Jottings from a few weeks ago. The local weather has calmed down a bit since then, thankfully.
The last few weeks, I’ve lost a lot of sleep. I know what you’re thinking: Duh, you’ve got an infant.
But it’s more than that. The world is falling apart at every turn. There’s an earthquake or a cyclone or a tornado every other minute. We recently spent part of an evening in the basement while the tornado sirens sounded. Flooding has turned 83 of this state’s 99 counties into disaster areas. More personally, sad and strange and scary things have been happening lately in the lives of people we know and love. And in the midst of all this uncertainty and tragedy, I happened across an article reminding me that SIDS risk is highest for baby boys, specifically baby boys around two to three months old.
Mourning with loved ones, listening for tornados, and watching a baby boy’s every nocturnal breath: Not conducive to peaceful nights.
In the wee hours of one such night, I finally realized that it was time to let God be God. As I heard in a recent sermon, there’s a difference between believing that God is sovereign and living like it. (Why do I forget this so often? I trip on that first commandment at every turn.) Since then, the world hasn’t gotten any better, but I haven’t been losing quite as much sleep (within BabyBoy’s parameters).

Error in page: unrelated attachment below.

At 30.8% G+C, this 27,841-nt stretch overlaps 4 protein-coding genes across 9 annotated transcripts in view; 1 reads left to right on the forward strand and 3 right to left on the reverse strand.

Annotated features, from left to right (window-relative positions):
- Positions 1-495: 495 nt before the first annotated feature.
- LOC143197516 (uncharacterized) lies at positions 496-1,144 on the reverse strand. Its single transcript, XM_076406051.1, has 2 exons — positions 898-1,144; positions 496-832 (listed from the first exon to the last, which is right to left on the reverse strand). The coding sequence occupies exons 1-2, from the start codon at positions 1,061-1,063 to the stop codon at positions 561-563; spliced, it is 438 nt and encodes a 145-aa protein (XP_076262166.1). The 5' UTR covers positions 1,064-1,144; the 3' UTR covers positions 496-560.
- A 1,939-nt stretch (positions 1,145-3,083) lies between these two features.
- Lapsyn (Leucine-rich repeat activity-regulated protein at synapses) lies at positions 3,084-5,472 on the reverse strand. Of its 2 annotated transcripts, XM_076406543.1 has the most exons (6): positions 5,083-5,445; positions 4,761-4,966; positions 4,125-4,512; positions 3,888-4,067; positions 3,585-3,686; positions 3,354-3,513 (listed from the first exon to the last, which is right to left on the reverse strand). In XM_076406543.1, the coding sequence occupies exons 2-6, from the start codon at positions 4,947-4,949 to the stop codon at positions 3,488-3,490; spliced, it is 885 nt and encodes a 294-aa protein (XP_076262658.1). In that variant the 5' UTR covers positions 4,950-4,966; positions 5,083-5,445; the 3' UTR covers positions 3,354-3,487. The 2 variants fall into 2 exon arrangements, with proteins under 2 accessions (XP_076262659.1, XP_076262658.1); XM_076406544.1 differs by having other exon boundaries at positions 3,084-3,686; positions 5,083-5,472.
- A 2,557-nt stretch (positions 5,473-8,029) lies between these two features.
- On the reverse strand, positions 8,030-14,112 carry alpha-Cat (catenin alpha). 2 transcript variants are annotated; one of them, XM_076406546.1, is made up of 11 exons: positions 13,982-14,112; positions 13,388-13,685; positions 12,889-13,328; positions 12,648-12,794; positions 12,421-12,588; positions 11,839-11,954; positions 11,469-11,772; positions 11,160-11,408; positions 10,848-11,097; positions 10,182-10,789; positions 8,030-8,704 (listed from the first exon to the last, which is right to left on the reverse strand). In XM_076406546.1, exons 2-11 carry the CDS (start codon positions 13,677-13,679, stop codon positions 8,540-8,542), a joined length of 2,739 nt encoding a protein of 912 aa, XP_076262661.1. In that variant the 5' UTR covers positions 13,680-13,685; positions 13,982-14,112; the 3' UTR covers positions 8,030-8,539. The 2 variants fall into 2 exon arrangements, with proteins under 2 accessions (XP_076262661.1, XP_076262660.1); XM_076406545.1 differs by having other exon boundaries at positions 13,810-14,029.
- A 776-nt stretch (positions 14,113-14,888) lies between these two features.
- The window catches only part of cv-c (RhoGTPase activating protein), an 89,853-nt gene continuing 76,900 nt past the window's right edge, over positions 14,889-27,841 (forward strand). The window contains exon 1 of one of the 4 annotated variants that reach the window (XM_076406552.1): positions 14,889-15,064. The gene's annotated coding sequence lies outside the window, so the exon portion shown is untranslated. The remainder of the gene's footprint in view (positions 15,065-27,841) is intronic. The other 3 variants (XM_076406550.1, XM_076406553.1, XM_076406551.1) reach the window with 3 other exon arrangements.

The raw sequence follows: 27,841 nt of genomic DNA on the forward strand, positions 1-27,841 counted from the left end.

Here’s the deal: “I have held many things in my hands and I have lost them all; but whatever I have placed in God’s hands, that I still possess” (Luther). Do I believe the promises that were spoken at the font? In faith, we surrendered each of our children to that dangerous deluge of Holy water, to die that they might live. There we placed our children into God’s hands: better to fall into the hands of God than into the hands of men, even the hands of a mother.
Maternal worries: my faithless attempts to snatch my children back from the only One who can guard their lives forever, no matter what happens in this present vale of tears. Mother-love can be as foolish as it is fierce. No matter how tightly I try to clutch my children, grasping with the desperation known only to mothers, they may yet slip through my fingers at any moment and be lost. But in God’s hands, they are safe forever.
Though He slay me, yet will I hope in Him.
These verses from one of my grandma’s favorite hymns have been on my lips this past week:
Neither life nor death shall ever
From the Lord his children sever
He to them his mercy showeth,
And their sorrows all he knoweth.
Though he giveth or he taketh
God his children never forsaketh
His the loving purpose solely
To preserve them, pure and holy.
In life and in death, preserve us always, dear Savior.